Friday, May 31, 2013

Cedar Waxwing

Cedar Waxwing - Bombycilla cedorum

The Cedar Waxwings arrived back on May 28, 2013. The larger Bohemian Waxwings were last seen two months ago on March 25. The Cedars hang out over the summer and the Bohemians enjoy the area in the winter.

Cedar Waxwings nest later than most spring migrants, in part to coincide with the ripening of the summer berries, which are an important part of their diet. Even though they nest late, these birds often have two broods. They also eat a lot of insects and take them from perches, much like flycatchers.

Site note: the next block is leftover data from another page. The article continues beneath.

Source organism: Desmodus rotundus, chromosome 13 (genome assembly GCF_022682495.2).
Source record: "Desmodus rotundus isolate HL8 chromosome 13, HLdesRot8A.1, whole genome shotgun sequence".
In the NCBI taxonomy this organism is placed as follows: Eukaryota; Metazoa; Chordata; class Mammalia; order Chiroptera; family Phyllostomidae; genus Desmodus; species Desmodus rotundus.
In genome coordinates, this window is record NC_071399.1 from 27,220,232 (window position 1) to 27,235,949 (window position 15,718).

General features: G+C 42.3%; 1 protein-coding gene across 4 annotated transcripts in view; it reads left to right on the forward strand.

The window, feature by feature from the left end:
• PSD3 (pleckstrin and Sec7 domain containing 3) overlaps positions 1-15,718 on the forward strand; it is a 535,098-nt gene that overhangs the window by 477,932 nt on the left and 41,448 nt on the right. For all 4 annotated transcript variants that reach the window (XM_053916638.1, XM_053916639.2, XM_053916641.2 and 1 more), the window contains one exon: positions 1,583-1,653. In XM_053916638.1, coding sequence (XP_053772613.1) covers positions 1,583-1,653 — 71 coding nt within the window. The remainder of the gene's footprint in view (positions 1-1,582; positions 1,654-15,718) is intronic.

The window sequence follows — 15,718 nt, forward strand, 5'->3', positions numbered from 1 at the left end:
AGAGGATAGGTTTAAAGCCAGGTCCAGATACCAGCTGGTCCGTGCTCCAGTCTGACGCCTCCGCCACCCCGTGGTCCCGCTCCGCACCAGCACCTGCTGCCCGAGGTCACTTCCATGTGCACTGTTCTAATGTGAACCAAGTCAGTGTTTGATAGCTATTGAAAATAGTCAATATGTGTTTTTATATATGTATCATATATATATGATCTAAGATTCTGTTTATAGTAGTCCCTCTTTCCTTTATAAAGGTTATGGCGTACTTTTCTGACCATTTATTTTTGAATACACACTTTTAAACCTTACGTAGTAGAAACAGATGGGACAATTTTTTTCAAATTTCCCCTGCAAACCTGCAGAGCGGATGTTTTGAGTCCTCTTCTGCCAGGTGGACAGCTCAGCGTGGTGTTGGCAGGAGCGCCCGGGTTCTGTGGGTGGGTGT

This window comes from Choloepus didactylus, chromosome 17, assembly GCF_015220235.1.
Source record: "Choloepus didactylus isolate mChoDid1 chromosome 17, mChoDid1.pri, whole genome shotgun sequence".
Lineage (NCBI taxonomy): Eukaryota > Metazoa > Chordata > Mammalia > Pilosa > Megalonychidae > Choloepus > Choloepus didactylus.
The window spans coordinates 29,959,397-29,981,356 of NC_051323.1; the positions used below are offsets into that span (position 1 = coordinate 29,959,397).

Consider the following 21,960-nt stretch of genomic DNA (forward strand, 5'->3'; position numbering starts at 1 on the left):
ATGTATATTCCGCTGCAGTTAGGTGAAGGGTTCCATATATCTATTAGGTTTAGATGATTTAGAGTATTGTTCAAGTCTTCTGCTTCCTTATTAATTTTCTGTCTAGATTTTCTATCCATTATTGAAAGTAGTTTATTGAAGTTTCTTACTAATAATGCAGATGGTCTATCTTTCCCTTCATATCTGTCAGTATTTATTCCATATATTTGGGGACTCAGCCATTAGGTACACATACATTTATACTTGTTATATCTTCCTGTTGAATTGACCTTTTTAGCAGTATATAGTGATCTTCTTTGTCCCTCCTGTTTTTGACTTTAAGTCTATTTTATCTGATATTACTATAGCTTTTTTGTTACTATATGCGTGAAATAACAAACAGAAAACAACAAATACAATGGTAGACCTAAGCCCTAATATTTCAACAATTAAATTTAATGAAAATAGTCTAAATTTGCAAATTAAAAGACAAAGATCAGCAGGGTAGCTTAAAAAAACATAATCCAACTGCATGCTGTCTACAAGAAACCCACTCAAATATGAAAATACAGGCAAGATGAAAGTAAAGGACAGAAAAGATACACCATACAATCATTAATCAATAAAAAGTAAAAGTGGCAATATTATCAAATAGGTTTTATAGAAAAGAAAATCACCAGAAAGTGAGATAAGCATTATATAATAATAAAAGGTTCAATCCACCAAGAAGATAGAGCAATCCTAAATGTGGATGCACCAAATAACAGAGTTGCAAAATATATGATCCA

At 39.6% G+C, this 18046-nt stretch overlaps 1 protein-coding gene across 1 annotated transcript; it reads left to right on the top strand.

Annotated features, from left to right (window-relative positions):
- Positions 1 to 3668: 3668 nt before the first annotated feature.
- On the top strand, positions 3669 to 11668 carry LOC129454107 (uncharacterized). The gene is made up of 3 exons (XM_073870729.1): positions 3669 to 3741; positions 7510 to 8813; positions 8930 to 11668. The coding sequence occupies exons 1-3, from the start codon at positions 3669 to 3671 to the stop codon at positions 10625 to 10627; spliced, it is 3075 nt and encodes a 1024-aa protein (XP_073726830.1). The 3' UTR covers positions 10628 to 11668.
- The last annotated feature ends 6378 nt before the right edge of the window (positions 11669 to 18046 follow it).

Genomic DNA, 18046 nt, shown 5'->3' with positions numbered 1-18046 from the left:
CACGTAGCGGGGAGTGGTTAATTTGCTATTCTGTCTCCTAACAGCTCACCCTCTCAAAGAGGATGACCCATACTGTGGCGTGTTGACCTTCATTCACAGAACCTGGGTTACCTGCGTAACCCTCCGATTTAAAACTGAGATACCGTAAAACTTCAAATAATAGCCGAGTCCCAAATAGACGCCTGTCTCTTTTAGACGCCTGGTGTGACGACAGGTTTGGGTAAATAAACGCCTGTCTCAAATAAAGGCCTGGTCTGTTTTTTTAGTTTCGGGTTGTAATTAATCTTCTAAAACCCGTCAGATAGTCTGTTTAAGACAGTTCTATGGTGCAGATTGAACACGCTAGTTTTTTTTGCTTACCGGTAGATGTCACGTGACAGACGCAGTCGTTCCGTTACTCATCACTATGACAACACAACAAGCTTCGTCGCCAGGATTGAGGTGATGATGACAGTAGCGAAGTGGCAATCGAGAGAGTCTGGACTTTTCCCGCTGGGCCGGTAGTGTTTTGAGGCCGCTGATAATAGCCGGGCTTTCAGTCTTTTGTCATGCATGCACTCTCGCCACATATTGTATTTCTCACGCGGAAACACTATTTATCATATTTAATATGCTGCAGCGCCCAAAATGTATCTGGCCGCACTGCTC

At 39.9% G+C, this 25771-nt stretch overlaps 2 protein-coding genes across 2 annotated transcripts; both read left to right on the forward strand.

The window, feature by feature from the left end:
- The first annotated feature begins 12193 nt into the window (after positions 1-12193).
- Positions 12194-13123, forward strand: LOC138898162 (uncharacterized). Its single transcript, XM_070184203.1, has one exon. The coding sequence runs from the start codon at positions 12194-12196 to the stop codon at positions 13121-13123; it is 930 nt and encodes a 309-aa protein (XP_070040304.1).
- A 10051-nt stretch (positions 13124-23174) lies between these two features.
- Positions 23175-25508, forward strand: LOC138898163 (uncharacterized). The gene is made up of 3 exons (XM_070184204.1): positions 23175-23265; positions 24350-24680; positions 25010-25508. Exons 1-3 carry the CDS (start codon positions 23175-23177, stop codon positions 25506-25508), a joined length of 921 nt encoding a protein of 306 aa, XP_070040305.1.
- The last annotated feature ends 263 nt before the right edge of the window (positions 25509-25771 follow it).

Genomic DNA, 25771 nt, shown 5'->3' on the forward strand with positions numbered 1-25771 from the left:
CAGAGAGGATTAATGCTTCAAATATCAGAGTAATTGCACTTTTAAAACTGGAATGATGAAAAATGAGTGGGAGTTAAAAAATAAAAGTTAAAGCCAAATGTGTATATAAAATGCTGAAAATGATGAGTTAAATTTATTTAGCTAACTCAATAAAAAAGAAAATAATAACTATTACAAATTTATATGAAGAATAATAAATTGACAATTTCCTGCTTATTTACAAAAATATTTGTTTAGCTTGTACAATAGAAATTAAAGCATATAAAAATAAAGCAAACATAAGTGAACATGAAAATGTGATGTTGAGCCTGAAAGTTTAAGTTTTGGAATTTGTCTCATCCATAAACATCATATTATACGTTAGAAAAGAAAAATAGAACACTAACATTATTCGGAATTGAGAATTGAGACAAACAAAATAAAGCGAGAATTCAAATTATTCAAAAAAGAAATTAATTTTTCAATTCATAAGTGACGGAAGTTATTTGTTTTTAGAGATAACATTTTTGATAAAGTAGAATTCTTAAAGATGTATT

These birds are named for their fondness for the berries of the Eastern Red Cedar.
The red color at the tips of the wings is due to a bright red carotenoid (astaxanthin), derived from the diet, and concentrated in the flat expanded extensions of the rachis that project beyond the feather vanes. The red color has a "waxy" appearance, which led to the name. 

The Atlas of Breeding Birds of Alberta. Federation of Alberta Naturalists. 2007.

Baicich PJ, Harrison CJO. Nests, Eggs, and Nestlings of North American Birds. Princeton UP. 2005.

Beadle D, Rising J. Sparrows of the United States and Canada. Princeton UP. 2003.

Fisher C, Acorn J. Birds of Alberta. Lone Pine Publishing. Edmonton. 1998.

Sibley David A. The Sibley Guide to Bird Life and Behavior. Alfred A Knopf, Inc. New York. 2001.

Tudge Colin. The Bird. Crown Publishers. New York. 2008.

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